‘Christ my hope has arisen’

Father John A. Kiley

In Easter Sunday’s first reading, St. Peter is resolved that Jesus Christ was a good man. “He went about doing good,” the head of the apostolic band insists, “healing all those oppressed by the devil, for God was with him (Acts 10:38).” St. Peter knew first hand of Christ’s benevolence. He was an eye-witness of Jesus changing water into wine to spare a young couple’s embarrassment. Along with James and John, Peter saw the raising Jairus’ daughter. He helped haul ashore from his own boat the miraculously large number of fish. Peter’s own mother-in-law was the recipient of Jesus’ miraculous touch. He was awe-struck when the storm at sea was calmed. An astonished Peter discovered the fish with a coin in its mouth and he also observed the withered fig tree. And of course it was St. Peter’s rash act of severing a servant’s ear that was selflessly corrected by the just arrested Jesus, his last public miracle.
While awed by Jesus’ compassion and thoughtfulness, St. Peter was rightly disheartened by Jesus’ wretched death. “They put him to death by hanging him on a tree (Acts 10:40).” That Jesus died crucified on the wood of the cross on Calvary’s hill was certainly common knowledge by the time St. Peter and the other apostles began their public preaching. Yet St. Peter chooses to emphasize the horror of his Master’s death by comparing it to a public lynching. Public execution after two contrived trials was bad enough. But St. Peter wants to emphasize the meanness and cruelty of Jesus’ final hour so he attributes Christ’s demise to the madness of a mob, whisking away their victim, stringing him up amid revelry, and leaving him in twisted horror to choke out his last breath. “They put him to death by hanging him on a tree.”
St. Paul, in the gentler words of Easter’s second reading, makes the same charge. “For our paschal lamb, Christ, has been sacrificed (1Cor.5:7).” Yes Christ, too, like the Temple’s ill-stared flocks has been put to death, slaughtered on behalf of wayward mankind. Crucified on Calvary, hanged from a lonesome tree, butchered like a ritual animal – there is no pleasant way to recall the death of Christ. It was nasty.
Yet in spite of these weighty reminiscences, the Christian believer on this Easter Sunday can find genuine hope. In the words of Blessed Juliana of Norwich, a medieval recluse, “The worst has happened and has been repaired.” The faithful have indeed witnessed this past holy week that the worst has indeed happened. The very Son of God has been crucified, sacrificed, “hanged on a tree.” What greater evil could be perpetrated than the bitter rejection of God’s Eternal Word who entered into history to atone in his own person for the sinful ways of mankind? Yet in the midst of this tragic event, this Easter Sunday’s Gospel passage affords much hope; Blessed Juliana’s repair work has commenced: “On the first day of the week, Mary of Magdala came to the tomb early in the morning, while it was still dark, and saw the stone removed from the tomb (Jn.20:1).” Yes, the stone resting ajar was the first sign of restoration, renewal, and repair for the early Christian community. After all, as St. John observes at the conclusion of the Easter Gospel, “For they did not yet understand the Scripture that he had to rise from the dead (Jn.20:9).”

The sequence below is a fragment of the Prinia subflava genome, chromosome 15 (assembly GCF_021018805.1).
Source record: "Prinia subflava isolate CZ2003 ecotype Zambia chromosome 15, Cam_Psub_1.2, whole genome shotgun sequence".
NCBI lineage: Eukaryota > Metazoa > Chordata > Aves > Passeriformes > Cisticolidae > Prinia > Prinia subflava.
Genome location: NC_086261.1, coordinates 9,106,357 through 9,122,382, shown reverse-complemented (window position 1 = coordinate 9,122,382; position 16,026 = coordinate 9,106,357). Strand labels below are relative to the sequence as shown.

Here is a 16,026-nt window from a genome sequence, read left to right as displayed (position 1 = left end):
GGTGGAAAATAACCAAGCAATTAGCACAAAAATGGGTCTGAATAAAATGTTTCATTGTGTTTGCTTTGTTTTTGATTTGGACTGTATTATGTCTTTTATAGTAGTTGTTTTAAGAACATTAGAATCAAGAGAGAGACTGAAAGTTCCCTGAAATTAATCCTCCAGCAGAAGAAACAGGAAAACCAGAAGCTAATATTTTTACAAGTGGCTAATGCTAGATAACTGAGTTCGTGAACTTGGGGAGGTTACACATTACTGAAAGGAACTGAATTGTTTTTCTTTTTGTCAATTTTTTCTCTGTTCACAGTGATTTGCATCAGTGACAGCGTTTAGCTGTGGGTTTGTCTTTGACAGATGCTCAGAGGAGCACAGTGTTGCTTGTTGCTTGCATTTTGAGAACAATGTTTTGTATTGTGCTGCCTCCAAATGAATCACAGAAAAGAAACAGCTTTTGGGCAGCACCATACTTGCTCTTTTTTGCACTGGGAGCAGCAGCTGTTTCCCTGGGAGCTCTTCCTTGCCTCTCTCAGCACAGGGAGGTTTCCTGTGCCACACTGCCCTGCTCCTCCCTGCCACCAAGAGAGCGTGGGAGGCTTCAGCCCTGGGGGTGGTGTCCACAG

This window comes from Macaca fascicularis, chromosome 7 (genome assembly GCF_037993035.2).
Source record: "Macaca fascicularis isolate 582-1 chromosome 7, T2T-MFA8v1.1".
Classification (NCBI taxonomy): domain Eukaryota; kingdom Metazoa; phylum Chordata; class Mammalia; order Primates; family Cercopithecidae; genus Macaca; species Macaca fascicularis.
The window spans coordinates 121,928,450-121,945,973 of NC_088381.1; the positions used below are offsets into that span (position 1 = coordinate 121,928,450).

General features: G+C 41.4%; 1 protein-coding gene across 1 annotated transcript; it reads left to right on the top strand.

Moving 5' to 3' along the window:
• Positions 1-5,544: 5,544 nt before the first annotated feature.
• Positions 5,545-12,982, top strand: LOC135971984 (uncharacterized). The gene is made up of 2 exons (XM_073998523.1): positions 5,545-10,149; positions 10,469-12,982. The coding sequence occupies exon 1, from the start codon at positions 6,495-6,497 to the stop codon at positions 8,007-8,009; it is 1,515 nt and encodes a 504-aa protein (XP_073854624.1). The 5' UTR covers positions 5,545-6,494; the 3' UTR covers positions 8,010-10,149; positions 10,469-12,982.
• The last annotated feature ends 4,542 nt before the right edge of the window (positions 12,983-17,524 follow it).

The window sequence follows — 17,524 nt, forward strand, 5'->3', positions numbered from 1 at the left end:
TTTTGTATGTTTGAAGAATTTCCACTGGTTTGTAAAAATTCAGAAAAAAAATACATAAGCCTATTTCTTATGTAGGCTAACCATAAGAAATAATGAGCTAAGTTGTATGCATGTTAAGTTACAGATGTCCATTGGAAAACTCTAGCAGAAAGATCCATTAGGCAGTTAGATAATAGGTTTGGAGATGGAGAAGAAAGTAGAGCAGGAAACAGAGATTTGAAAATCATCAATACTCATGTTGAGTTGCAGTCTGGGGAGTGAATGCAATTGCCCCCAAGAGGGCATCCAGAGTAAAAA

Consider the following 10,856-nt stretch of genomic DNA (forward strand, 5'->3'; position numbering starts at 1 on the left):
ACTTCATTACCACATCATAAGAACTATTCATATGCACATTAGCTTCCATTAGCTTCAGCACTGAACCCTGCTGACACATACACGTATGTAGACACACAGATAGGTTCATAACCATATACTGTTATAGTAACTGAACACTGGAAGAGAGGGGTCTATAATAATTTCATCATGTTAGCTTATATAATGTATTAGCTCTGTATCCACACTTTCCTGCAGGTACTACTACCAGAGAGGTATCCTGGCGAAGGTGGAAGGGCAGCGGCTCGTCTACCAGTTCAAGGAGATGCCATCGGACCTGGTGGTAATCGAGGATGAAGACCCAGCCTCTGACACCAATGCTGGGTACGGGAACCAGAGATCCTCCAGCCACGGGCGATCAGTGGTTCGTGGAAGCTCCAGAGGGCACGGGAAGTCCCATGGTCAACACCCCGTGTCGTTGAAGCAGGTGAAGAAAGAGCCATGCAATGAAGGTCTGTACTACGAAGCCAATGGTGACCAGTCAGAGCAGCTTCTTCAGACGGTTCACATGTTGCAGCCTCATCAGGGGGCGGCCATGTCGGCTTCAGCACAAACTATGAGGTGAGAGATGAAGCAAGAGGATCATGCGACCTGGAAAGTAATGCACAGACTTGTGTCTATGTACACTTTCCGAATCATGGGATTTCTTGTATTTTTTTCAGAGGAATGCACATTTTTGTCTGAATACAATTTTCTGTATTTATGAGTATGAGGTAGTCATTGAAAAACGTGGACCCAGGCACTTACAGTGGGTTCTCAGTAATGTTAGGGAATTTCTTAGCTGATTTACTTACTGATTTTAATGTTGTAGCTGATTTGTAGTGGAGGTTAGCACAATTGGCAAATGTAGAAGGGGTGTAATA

So the worst has indeed happened: Christ was hanged on a tree. Yet the evil of Good Friday has happily been repaired. The chief apostle on that Easter morning saw the first evidence of a restoration of right living, a renewal of personal integrity and, most of all, a return to Divine reverence: “When Simon Peter arrived…he went into the tomb and saw the burial cloths there, and the cloth that had covered his head, not with the burial cloths but rolled up in a separate place (Jn.20:8).” These first indications, these tiny hints, that his Master had genuinely resurrected, truly return from the dead, certainly gladdened Peter’s heart and fortified him to begin the long process of continuing Jesus’ work of “going about doing good.”
Easter is one of those few liturgical solemnities that preserves a thousand year old hymn celebrating the theme of the day. The Easter sequence, “Victimae Paschali Laudes,” is attributed to Wipo of Burgundy (d.1048). This medieval chant tells the Easter story of death and life locked in a struggle, by which Christ, the Paschal Victim, victorious over death, reconciles humanity to the Father. The chant highlights the story of Mary Magdalene, who first finds Christ’s empty tomb and then discovers the clothes which once covered his head and limbs. Mary happily proclaims “Christ my hope has arisen; to Galilee he goes before you.” Christ’s resurrection was the first happy step in repairing the evil of Calvary; the continuing spread of the Gospel, from Galilee to the ends of the earth, is now the Church’s enduring task.